If ESPN were one of the teams ESPN covers, it might describe itself as an organization “in transition,” which is a dainty sports cliche that means the immediate future isn’t as promising as the recent past.
One reason for pessimism: the “Worldwide Leader in Sports” has seen a steady drain of superstar talent over the past 10 months, an exodus that is occurring amid deeper structural changes that are eroding ESPN’s once-unassailable fortress.
On Tuesday, the network lost Skip Bayless, a fulminating, at-times infuriating commentator who has been a star at the network for 12 years, most recently on a daytime chatfest called “First Take” that airs on ESPN2. Bayless and ESPN announced that he is leaving the network, but neither said where he is going. The betting is that he’s planning to join Fox-owned FS1, ESPN’s up-and-coming but still-distant rival, reportedly with an eye-popping contract in excess of $5 million.
Bayless’s departure came just two days after ESPN lost Mike Tirico, the veteran play-by-play announcer who was the voice of “Monday Night Football,” ESPN’s signature franchise. Tirico will join NBC, where he is the heir apparent to Al Michaels on “Sunday Night Football” and to Bob Costas as the studio host of the network’s Olympics broadcasts.
Since last year, ESPN has ended its relationship with other high-profile personalities, including Keith Olbermann, Jason Whitlock, Bill Simmons and Colin Cowherd.
If this were the New York Yankees – and ESPN is to sports broadcasting what the Yankees are to baseball – fans would wonder if this dynasty was in trouble.
People at the Disney-owned company caution against declaring any trends. They say the circumstances surrounding each of the recent departees varies. On one hand, ESPN was outbid by rivals for Bayless, Tirico and Cowherd; on the other, it chose to walk away from Olbermann, Whitlock and Simmons, whose programs were either poorly rated (Olbermann) or with whom ESPN’s management clashed (Simmons and Whitlock). In yet another variation on the theme, ESPN commentator Curt Schilling, a former major league pitcher, was fired last week for a series of offensive social-media posts.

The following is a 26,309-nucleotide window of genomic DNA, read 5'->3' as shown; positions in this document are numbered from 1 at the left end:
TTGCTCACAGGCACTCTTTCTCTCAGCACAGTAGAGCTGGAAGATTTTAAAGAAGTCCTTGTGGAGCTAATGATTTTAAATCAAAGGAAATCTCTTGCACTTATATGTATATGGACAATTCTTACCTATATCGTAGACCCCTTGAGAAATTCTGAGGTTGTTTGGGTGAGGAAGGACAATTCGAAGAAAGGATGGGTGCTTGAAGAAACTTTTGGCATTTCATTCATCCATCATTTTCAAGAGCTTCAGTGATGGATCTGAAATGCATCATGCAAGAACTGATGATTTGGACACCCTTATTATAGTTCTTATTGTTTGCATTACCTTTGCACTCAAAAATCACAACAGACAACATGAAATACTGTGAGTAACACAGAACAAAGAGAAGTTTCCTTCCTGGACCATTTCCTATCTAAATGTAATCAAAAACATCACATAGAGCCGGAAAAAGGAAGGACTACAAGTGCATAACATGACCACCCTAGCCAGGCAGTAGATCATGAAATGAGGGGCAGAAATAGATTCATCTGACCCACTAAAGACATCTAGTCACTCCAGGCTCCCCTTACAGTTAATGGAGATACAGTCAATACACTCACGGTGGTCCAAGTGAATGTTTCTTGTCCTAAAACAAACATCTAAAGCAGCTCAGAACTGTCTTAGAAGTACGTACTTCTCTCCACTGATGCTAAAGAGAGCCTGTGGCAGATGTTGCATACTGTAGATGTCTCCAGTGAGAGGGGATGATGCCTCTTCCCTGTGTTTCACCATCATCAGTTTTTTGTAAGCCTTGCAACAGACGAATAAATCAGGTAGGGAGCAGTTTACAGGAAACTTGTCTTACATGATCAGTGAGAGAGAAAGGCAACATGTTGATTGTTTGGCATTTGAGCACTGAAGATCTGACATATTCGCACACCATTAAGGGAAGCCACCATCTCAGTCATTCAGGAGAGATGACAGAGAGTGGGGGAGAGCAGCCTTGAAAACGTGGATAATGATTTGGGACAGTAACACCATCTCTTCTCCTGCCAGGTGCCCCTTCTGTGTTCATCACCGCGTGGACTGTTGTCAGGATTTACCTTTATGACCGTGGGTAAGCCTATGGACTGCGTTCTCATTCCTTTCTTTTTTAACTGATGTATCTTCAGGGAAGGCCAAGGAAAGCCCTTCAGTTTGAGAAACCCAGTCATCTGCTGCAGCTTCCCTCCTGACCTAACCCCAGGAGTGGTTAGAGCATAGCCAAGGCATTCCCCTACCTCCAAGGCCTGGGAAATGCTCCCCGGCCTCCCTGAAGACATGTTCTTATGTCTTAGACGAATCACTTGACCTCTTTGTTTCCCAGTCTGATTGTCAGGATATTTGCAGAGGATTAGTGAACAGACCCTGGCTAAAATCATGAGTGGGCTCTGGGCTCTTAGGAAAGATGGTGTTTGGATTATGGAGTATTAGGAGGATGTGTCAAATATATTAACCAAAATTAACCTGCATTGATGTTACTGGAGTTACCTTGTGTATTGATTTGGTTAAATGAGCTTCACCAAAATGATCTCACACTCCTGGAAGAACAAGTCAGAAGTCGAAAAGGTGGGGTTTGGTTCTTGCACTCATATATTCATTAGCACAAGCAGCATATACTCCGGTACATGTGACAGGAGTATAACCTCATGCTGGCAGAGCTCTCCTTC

“Over the past 12 months alone, we have signed or re-signed over 60 of the more than 1,000 . . . commentators ESPN employs,” said ESPN spokesman Josh Krulewitz in an email. “The notion that ‘everyone is leaving’ is a superficial narrative. Change is inevitable, and strengthened by our unmatched depth, we continue to navigate it very well.”
Yet ESPN’s problems go deeper than the loss of a few hosts and talking heads. After years of raking in gargantuan profits, its lucrative empire is threatened by upheaval in the media and technology businesses.
The most obvious disruption is cord-cutting, the movement of TV viewers away from cable subscriptions, most notably to Internet streaming services such as Netflix and Hulu. ESPN, founded in 1979, has been disproportionately affected by the trend; last fall, it surprised the TV industry by revealing that it has lost 7 million subscribers over the past two years, a sizeable chunk of its base of nearly 100 million.
A second whammy is coming from within the cable industry itself. Cable operators have long fumed that ESPN (and its multiple clone channels) are the most expensive for them to license, a cost that is passed along to subscribers in the form of ever-rising monthly cable bills. They have responded by offering lower-priced tiers of channels – known as “skinny bundles” – that usually don’t include the ESPN suite of networks. This has become an attractive option for some viewers, who don’t want to pay for channels they don’t watch.
While ESPN still has the rights to NFL, NBA, Major League Baseball and college football games, all of the cord-cutting and skinny-bundling has cut into the revenue streams that have long showered ESPN with money.
It has responded by cutting costs. In October, it announced the layoffs of about 300 employees, or about 4 percent of its staff. A few days later, it shuttered Grantland, a literary sports and pop culture website founded by Simmons.
It’s also why ESPN has drawn the line in bidding to keep its personalities.
In an earlier, richer age, ESPN’s executives simply would have taken out their checkbook to renew the contracts of such personalities as Cowherd, Bayless and Tirico, said John Ourand, who covers the company for SportsBusiness Daily. “If they were a million dollars off on a talent they wanted, I imagine they just bridged that gap” with more money, he said.
But that was then.
Only a few years ago, ESPN’s president, John Skipper, resembled George Steinbrenner, the Yankees’ free-spending former owner, said James Andrew Miller, the co-author of “Those Guys Have All the Fun: Inside the World of ESPN,” a best-selling history of the network.
“He spent a lot of money on people and on product,” Miller said. “He went for longer deals, more expensive deals. But that’s before one of the central equations in ESPN’s financial landscape changed” – namely the big drop in subscribers.
The bottom line now, he said, is that “ESPN has decided that its four initials are more valuable than any particular piece of talent.”